Foundry ships Modo 11.2
The release focuses largely on Modo’s modelling and UV tools, including the direct modelling, procedural modelling and MeshFusion toolsets, and implements Disney’s Principled BRDF shading model.
Direct modelling: new bevel and snapping options
New direct modelling features include new options for the Polygon Bevel and Edge Bevel tools, designed to provide more precise control over the form of the bevels created, and fix shading issues.
They’re quite specific, so it’s probably easiest to watch the video above and see them in action.
Polygon Bevel also gets a new Thicken option, which turns a bevelled surface into an closed 3D volume; and there is a new option to limit snapping to selected geometry, making it easier to manipulate heavy meshes.
MeshFusion and procedural modelling: workflow and performance updates
MeshFusion, Modo’s real-time Boolean modelling toolset, gets a number of performance improvements, including a new Draft Unions option, which splits a MeshFusion assembly into active and inactive parts.
There is also a new Edge Weighting option, which simulates Catmull-Clark edge weighting by adding internal edge loops to the source meshes; and new assemblies for creating elbow joints and structural ribbing.
They’re mainly workflow and performance improvements, but there is a Flip Polygons tool for reversing the normals of selected polys; and the option to select polygons by tags like Material, Part or Selection Set.
UVs: lots of useful new tools for organising and troubleshooting UVs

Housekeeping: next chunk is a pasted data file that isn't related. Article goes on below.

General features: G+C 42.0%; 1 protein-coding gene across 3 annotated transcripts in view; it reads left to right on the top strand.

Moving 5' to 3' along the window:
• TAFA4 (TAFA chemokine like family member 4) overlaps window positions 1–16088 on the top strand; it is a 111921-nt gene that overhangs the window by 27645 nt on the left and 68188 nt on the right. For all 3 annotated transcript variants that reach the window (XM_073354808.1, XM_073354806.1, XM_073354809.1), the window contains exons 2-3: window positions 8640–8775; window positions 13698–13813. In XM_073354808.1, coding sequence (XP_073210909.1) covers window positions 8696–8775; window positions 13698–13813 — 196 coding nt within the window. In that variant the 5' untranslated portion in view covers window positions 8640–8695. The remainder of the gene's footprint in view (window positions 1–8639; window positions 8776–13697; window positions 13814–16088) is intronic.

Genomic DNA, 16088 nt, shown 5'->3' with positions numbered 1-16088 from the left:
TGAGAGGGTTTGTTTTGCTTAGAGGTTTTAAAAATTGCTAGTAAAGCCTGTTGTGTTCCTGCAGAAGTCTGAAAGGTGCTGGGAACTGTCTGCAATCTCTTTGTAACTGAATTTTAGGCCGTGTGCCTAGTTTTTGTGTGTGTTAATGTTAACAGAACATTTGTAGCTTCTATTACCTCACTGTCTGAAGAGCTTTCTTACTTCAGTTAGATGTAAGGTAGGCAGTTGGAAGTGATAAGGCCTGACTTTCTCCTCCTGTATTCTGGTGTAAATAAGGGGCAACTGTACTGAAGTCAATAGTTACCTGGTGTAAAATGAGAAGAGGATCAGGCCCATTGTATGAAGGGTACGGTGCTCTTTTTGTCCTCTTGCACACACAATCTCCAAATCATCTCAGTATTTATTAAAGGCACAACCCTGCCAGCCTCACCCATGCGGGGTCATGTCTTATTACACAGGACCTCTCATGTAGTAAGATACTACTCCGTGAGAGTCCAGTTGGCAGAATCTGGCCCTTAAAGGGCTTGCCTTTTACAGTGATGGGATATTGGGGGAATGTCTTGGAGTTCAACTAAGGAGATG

The UV toolset – also a key focus of Modo 11.1 – gets some useful troubleshooting features, including the option to highlight flipped UV islands in the viewport, and to toggle the colour overlay showing UV distortion.
There are also new options for identifying UV polys creating errors, including stacked polygons, those with zero area, and those crossing UDIM borders; and to select all polys that do not currently have UVs.
Other changes include the option to select individual UV maps in the UV Editor and UV Viewport using paint or lasso selection; more tools for aligning UV islands; and a new tool for stacking islands.
The Texel Density tool, which scales the size of UV islands in proportion to the number of texture pixels assigned to them, also gets a number of new options, which you can find in the release notes.
Other changes: new Principled BRDF shader type, Alembic and FBX improvements
Modo 11.2 also adds a new Principled BRDF shader type, based on Disney’s influential work on creating an artist-friendly ‘ubershader’ to recreate a wide range of real-world materials.
The shading model is also used in many renderers, including RenderMan, Arnold, Houdini’s Mantra renderer and Blender’s Cycles engine; game engines like UE4; and DCC tools including Substance Painter.
Pipeline improvements include the option to export Modo’s Replicators as geometry, particles or both when exporting scenes to other DCC tools in Alembic format; and support for the FBX 2017 and 2018 file formats.
Unreal Bridge, the live link between Modo and Unreal Engine introduced in Modo 11.1, gets new options for controlling which assets to push from Modo to Unreal, and how they should be named once they get there.
Other changes include a new Scene Cleanup command for automatically removing any empty meshes and groups from a scene, and purging any unused schematic nodes, images, materials and deformers.
Pricing and availability
Modo 11.2 is available for 64-bit Windows 7+, RHEL 6.8+ and CentOS 7+ Linux, and Mac OS X 10.10+. Perpetual licences cost $1,799, while rental starts at $599/year.
You can read more about Foundry’s new subscription and update policy in our story on Modo 11.0.